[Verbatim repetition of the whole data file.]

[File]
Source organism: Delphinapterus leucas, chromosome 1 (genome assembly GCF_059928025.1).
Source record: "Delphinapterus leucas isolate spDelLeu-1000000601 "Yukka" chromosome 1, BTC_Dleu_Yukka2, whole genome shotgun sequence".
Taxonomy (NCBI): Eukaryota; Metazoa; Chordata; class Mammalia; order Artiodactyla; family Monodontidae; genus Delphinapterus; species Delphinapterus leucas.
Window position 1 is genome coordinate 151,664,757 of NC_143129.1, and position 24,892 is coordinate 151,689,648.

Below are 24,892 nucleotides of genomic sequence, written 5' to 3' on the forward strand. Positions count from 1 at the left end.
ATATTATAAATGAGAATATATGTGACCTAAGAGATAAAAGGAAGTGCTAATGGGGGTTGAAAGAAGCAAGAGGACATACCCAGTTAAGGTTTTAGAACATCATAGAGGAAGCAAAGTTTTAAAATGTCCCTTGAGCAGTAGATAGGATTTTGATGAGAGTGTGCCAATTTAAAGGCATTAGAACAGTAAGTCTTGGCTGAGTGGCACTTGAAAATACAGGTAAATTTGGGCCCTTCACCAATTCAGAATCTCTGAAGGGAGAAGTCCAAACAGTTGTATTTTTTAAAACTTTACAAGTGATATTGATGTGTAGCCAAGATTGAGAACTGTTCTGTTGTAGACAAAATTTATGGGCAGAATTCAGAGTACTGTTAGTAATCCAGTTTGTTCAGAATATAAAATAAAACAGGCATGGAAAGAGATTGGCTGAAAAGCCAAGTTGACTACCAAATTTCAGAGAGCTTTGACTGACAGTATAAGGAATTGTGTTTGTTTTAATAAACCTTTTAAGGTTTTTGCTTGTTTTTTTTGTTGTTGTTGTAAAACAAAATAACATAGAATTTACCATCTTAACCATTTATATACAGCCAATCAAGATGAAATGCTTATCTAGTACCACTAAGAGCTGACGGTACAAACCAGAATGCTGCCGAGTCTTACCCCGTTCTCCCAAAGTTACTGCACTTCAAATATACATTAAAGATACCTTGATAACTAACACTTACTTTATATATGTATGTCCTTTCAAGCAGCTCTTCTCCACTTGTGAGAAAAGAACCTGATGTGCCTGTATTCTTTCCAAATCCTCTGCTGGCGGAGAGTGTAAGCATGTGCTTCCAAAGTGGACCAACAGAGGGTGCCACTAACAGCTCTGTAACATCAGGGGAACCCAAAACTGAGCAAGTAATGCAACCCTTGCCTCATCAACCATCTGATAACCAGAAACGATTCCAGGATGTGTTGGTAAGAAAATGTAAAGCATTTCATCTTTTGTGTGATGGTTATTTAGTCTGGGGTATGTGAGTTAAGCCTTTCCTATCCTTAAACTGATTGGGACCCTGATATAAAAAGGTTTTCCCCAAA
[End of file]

Source organism: Delphinapterus leucas, chromosome 1 (genome assembly GCF_059928025.1).
Source record: "Delphinapterus leucas isolate spDelLeu-1000000601 "Yukka" chromosome 1, BTC_Dleu_Yukka2, whole genome shotgun sequence".
Taxonomy (NCBI): Eukaryota; Metazoa; Chordata; class Mammalia; order Artiodactyla; family Monodontidae; genus Delphinapterus; species Delphinapterus leucas.
Window position 1 is genome coordinate 151,664,757 of NC_143129.1, and position 24,892 is coordinate 151,689,648.

Below are 24,892 nucleotides of genomic sequence, written 5' to 3' on the forward strand. Positions count from 1 at the left end.
ATATTATAAATGAGAATATATGTGACCTAAGAGATAAAAGGAAGTGCTAATGGGGGTTGAAAGAAGCAAGAGGACATACCCAGTTAAGGTTTTAGAACATCATAGAGGAAGCAAAGTTTTAAAATGTCCCTTGAGCAGTAGATAGGATTTTGATGAGAGTGTGCCAATTTAAAGGCATTAGAACAGTAAGTCTTGGCTGAGTGGCACTTGAAAATACAGGTAAATTTGGGCCCTTCACCAATTCAGAATCTCTGAAGGGAGAAGTCCAAACAGTTGTATTTTTTAAAACTTTACAAGTGATATTGATGTGTAGCCAAGATTGAGAACTGTTCTGTTGTAGACAAAATTTATGGGCAGAATTCAGAGTACTGTTAGTAATCCAGTTTGTTCAGAATATAAAATAAAACAGGCATGGAAAGAGATTGGCTGAAAAGCCAAGTTGACTACCAAATTTCAGAGAGCTTTGACTGACAGTATAAGGAATTGTGTTTGTTTTAATAAACCTTTTAAGGTTTTTGCTTGTTTTTTTTGTTGTTGTTGTAAAACAAAATAACATAGAATTTACCATCTTAACCATTTATATACAGCCAATCAAGATGAAATGCTTATCTAGTACCACTAAGAGCTGACGGTACAAACCAGAATGCTGCCGAGTCTTACCCCGTTCTCCCAAAGTTACTGCACTTCAAATATACATTAAAGATACCTTGATAACTAACACTTACTTTATATATGTATGTCCTTTCAAGCAGCTCTTCTCCACTTGTGAGAAAAGAACCTGATGTGCCTGTATTCTTTCCAAATCCTCTGCTGGCGGAGAGTGTAAGCATGTGCTTCCAAAGTGGACCAACAGAGGGTGCCACTAACAGCTCTGTAACATCAGGGGAACCCAAAACTGAGCAAGTAATGCAACCCTTGCCTCATCAACCATCTGATAACCAGAAACGATTCCAGGATGTGTTGGTAAGAAAATGTAAAGCATTTCATCTTTTGTGTGATGGTTATTTAGTCTGGGGTATGTGAGTTAAGCCTTTCCTATCCTTAAACTGATTGGGACCCTGATATAAAAAGGTTTTCCCCAAA